Also: we use Splendor to teach a little bit of thinking ahead/planing.

Potion Explosion is also good for that (but probably not quite as good)--the benefit is it looks like a total toy and is a really fun, tactile, game.
1 
 Thumb up
 tip
 Hide
  • [+] Dice rolls
Jordan Hillis
United States
Glendale
Arizona
flag msg tools
mbmbmbmbmb
eddiemun wrote:
Gaming often helps create opportunities for social maturity. Like how to work as a team, how to be a good sport, how to encourage others, how to deal with loss, disappointment, or frustration, etc.


I agree with Eddie, I play games with my homeschooled kiddos more for the practical applications he listed rather than having the games tie into what they are learning at the time.

Right now we've been playing Brandon the Brave, a simple tile laying game but they get to think about where the best place to put each new tile is that will help them lay down their tiles before everyone else.

I'm pleasantly surprised to see this many homeschoolers on BGG
2 
 Thumb up
 tip
 Hide
  • [+] Dice rolls
Amy Martinez
United States
Saint Charles
Illinois
flag msg tools
Avatar
mbmbmbmbmb
We used homeschooling for our three children. Games are great at teaching logical thinking . Really just playing games together gives your children many skills.

Zeus On The Loose
Maya madness
Can't stop
Blokus
Chess
Clue
1 
 Thumb up
 tip
 Hide
  • [+] Dice rolls
Jonathan
United States
Minneapolis
Minnesota
flag msg tools
badge
Avatar
mbmbmbmbmb
I've never thought about using board games to supplement our homeschooling. I'm definitely keeping and eye on this thread. We are currently homeschooling a kinder gardener and 2nd grader. Both love playing games.
1 
 Thumb up
 tip
 Hide
  • [+] Dice rolls
Joe Rakstad
United States
Normal
Illinois
flag msg tools
badge
Avatar
mbmbmbmbmb
Homeschooling 4 of our 6 children. Though the oldest two are more independent now.

Don't know that we use games much in the teaching, but they certainly enjoy gaming. Our favorites right now are

Terraforming Mars
Great Dinosaur Rush
Agricola (family edition)

Also, Timeline is a cool game for history.
2 
 Thumb up
 tip
 Hide
  • [+] Dice rolls
Ryan Byrd
United States
Griffin
Georgia
flag msg tools
designer
badge
Avatar
mbmbmbmbmb
Home schooling since they were born (now 13, 11, 8, 4). We have used Wildcraft! for herbs (my wife is an herbologist), Very Silly Sentences for the younger ones, and another one that eludes me right now. This third one is a large map of the world (on our wall). The kids travel around and go on an adventure where they spend time learning history, culture, economics, etc. It is played throughout the school year and can tie in most anything. There is a binder that goes with it, if I remember right. Unfortunately, my kids never really latched onto it, but it is really cool and versatile. I will ask my wife for the name. It is a really good home school tool, if used right. I think it starts with a "C".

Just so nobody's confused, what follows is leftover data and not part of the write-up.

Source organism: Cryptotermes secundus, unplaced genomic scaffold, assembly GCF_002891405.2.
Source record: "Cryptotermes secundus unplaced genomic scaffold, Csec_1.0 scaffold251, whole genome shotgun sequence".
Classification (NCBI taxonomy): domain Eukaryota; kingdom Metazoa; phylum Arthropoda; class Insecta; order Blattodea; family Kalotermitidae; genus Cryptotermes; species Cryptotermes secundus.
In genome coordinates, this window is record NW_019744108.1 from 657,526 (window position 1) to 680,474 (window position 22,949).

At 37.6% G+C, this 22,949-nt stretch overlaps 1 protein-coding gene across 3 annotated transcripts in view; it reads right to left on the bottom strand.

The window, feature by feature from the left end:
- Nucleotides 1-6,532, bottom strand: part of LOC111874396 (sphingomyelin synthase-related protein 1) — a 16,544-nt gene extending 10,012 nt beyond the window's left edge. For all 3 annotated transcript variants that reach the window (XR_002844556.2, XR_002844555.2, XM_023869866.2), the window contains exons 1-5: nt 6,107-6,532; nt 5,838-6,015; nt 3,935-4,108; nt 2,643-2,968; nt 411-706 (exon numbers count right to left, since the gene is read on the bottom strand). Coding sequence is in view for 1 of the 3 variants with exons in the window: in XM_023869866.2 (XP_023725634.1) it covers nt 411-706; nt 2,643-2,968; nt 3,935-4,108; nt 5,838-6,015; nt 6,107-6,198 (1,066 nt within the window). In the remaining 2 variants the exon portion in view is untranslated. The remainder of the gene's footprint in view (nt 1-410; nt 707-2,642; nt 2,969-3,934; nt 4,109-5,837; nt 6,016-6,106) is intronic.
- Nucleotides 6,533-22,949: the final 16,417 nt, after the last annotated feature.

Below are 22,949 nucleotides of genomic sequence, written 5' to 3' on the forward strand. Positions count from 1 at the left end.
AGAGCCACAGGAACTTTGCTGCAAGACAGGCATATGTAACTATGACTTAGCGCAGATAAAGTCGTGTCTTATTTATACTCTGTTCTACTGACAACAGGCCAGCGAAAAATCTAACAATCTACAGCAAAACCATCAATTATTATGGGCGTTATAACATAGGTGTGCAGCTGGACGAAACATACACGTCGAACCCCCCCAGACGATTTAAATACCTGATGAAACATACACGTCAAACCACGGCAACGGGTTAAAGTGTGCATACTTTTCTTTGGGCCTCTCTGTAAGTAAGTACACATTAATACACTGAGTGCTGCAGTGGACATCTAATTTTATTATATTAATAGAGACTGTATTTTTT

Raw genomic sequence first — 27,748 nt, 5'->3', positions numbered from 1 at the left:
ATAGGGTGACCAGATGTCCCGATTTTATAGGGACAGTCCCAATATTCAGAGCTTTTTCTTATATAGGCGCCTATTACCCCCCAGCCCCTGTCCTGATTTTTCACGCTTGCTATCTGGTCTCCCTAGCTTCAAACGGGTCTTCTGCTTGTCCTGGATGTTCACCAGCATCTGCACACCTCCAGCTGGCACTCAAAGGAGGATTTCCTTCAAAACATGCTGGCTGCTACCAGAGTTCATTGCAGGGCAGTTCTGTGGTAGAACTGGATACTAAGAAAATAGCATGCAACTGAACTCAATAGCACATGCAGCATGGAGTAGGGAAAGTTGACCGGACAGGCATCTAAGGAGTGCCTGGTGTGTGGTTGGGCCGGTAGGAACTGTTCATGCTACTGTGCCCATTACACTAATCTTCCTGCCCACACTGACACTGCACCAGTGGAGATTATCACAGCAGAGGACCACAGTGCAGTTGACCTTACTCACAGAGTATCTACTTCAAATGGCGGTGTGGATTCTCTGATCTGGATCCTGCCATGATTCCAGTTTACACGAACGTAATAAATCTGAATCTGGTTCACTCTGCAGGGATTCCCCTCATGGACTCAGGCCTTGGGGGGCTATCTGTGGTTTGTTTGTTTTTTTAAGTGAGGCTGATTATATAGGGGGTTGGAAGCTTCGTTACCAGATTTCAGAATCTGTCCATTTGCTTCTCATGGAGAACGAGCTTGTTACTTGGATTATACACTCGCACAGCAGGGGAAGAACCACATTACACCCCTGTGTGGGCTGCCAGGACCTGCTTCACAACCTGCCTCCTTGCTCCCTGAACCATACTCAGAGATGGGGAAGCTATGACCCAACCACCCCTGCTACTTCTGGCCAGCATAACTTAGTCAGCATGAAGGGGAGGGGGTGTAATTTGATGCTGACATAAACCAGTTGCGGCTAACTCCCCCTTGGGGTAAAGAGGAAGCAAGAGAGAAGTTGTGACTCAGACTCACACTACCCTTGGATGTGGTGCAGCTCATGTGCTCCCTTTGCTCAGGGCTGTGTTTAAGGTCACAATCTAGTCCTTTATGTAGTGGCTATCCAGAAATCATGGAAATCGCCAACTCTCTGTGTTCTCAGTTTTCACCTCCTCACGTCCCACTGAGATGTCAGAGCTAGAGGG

We also have Global Pursuit, but it is pretty out dated.
 
 Thumb up
 tip
 Hide
  • [+] Dice rolls
LSU LSU
United States
Pennsylvania
flag msg tools
Avatar
mbmbmbmbmb
We home school ours (6, 4 and almost 2). I love games and have essentially plotted to encourage my kids to love games since they were born (I want future opponents whistle). I gave my eldest her first game (Go Away Monster) when she was 18 months and each of my kids get's a game from daddy on their birthday and at Christmas.

But the point of playing the games is to have fun as a family, learn how to win and lose graciously, and develop some skills. If they aren't enjoying it then it doesn't make sense. It's not an activity you can force with kids.

We've gradually added to our game list. A few examples of games my oldest two have enjoyed:

- Busy, Busy, Airport, which is a fun little game based on the Richard Scarry book.
- Busytown, which is a great find it game also based on Scarry's books.
- Lots of card games (Old Maid, War, etc.)
- Castle Panic - great cooperative for families
- Fire Island - great cooperative for kids. This is probably a little lighter than Castle Panic but I introduced them in reverse order not knowing any better about the complexity of the games and assuming my kids would like the castle/monster theme better.
- King of Tokyo - they both loves this and my 4 year old can beat her older sister sometimes which is a nice plus. We played without the cards at first and added them in later.
- Gobblet (an abstract that my 4 year old loves and will destroy you in)

My oldest also loves:
- Ticket to Ride (for my oldest). Now that she's reading her game opportunities have expanded a lot.
- Splendor - I no longer give myself a handicap. She can beat me straight up.